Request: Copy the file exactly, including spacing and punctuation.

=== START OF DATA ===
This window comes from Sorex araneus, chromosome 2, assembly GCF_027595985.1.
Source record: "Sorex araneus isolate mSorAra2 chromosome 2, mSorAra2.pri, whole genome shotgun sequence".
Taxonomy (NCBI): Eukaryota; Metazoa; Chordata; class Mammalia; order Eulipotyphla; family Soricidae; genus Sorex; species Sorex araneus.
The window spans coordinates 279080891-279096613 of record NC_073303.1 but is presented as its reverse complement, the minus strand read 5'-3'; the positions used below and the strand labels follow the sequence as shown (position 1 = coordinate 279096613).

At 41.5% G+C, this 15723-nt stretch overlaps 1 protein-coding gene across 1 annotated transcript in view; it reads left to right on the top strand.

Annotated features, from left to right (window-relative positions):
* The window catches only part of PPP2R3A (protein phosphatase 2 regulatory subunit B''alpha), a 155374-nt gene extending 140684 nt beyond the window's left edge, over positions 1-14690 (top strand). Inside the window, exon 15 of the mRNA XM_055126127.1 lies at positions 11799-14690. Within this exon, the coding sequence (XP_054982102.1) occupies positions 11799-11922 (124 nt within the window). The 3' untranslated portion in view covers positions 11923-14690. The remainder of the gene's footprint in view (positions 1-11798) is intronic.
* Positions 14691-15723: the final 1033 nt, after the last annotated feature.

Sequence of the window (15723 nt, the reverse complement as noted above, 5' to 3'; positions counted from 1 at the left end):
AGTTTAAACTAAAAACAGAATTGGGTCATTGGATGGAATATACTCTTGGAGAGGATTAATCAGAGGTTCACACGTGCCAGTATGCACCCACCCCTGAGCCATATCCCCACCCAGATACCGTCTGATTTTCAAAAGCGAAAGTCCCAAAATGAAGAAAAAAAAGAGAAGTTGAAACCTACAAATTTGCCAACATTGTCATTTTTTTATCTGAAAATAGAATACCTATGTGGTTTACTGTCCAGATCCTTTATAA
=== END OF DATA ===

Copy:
This window comes from Sorex araneus, chromosome 2, assembly GCF_027595985.1.
Source record: "Sorex araneus isolate mSorAra2 chromosome 2, mSorAra2.pri, whole genome shotgun sequence".
Taxonomy (NCBI): Eukaryota; Metazoa; Chordata; class Mammalia; order Eulipotyphla; family Soricidae; genus Sorex; species Sorex araneus.
The window spans coordinates 279080891-279096613 of record NC_073303.1 but is presented as its reverse complement, the minus strand read 5'-3'; the positions used below and the strand labels follow the sequence as shown (position 1 = coordinate 279096613).

At 41.5% G+C, this 15723-nt stretch overlaps 1 protein-coding gene across 1 annotated transcript in view; it reads left to right on the top strand.

Annotated features, from left to right (window-relative positions):
* The window catches only part of PPP2R3A (protein phosphatase 2 regulatory subunit B''alpha), a 155374-nt gene extending 140684 nt beyond the window's left edge, over positions 1-14690 (top strand). Inside the window, exon 15 of the mRNA XM_055126127.1 lies at positions 11799-14690. Within this exon, the coding sequence (XP_054982102.1) occupies positions 11799-11922 (124 nt within the window). The 3' untranslated portion in view covers positions 11923-14690. The remainder of the gene's footprint in view (positions 1-11798) is intronic.
* Positions 14691-15723: the final 1033 nt, after the last annotated feature.

Sequence of the window (15723 nt, the reverse complement as noted above, 5' to 3'; positions counted from 1 at the left end):
AGTTTAAACTAAAAACAGAATTGGGTCATTGGATGGAATATACTCTTGGAGAGGATTAATCAGAGGTTCACACGTGCCAGTATGCACCCACCCCTGAGCCATATCCCCACCCAGATACCGTCTGATTTTCAAAAGCGAAAGTCCCAAAATGAAGAAAAAAAAGAGAAGTTGAAACCTACAAATTTGCCAACATTGTCATTTTTTTATCTGAAAATAGAATACCTATGTGGTTTACTGTCCAGATCCTTTATAA